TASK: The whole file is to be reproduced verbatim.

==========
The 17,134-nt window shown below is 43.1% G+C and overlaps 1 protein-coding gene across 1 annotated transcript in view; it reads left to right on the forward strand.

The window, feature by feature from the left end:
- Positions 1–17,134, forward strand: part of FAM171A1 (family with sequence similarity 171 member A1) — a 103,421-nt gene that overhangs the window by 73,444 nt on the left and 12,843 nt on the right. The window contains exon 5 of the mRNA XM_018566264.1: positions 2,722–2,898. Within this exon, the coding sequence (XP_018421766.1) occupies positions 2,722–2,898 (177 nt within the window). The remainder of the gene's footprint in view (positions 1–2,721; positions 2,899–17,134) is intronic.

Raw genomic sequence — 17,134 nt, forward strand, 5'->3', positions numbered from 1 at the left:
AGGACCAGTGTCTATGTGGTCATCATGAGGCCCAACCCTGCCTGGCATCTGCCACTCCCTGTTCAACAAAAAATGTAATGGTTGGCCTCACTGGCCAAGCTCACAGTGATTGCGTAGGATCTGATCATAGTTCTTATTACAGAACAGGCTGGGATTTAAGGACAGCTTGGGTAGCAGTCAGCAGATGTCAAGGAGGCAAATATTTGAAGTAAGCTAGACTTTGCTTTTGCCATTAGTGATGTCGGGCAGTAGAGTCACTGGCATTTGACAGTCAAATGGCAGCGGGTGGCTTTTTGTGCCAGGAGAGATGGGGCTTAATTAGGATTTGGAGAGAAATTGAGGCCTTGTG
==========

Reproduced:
The 17,134-nt window shown below is 43.1% G+C and overlaps 1 protein-coding gene across 1 annotated transcript in view; it reads left to right on the forward strand.

The window, feature by feature from the left end:
- Positions 1–17,134, forward strand: part of FAM171A1 (family with sequence similarity 171 member A1) — a 103,421-nt gene that overhangs the window by 73,444 nt on the left and 12,843 nt on the right. The window contains exon 5 of the mRNA XM_018566264.1: positions 2,722–2,898. Within this exon, the coding sequence (XP_018421766.1) occupies positions 2,722–2,898 (177 nt within the window). The remainder of the gene's footprint in view (positions 1–2,721; positions 2,899–17,134) is intronic.

Raw genomic sequence — 17,134 nt, forward strand, 5'->3', positions numbered from 1 at the left:
AGGACCAGTGTCTATGTGGTCATCATGAGGCCCAACCCTGCCTGGCATCTGCCACTCCCTGTTCAACAAAAAATGTAATGGTTGGCCTCACTGGCCAAGCTCACAGTGATTGCGTAGGATCTGATCATAGTTCTTATTACAGAACAGGCTGGGATTTAAGGACAGCTTGGGTAGCAGTCAGCAGATGTCAAGGAGGCAAATATTTGAAGTAAGCTAGACTTTGCTTTTGCCATTAGTGATGTCGGGCAGTAGAGTCACTGGCATTTGACAGTCAAATGGCAGCGGGTGGCTTTTTGTGCCAGGAGAGATGGGGCTTAATTAGGATTTGGAGAGAAATTGAGGCCTTGTG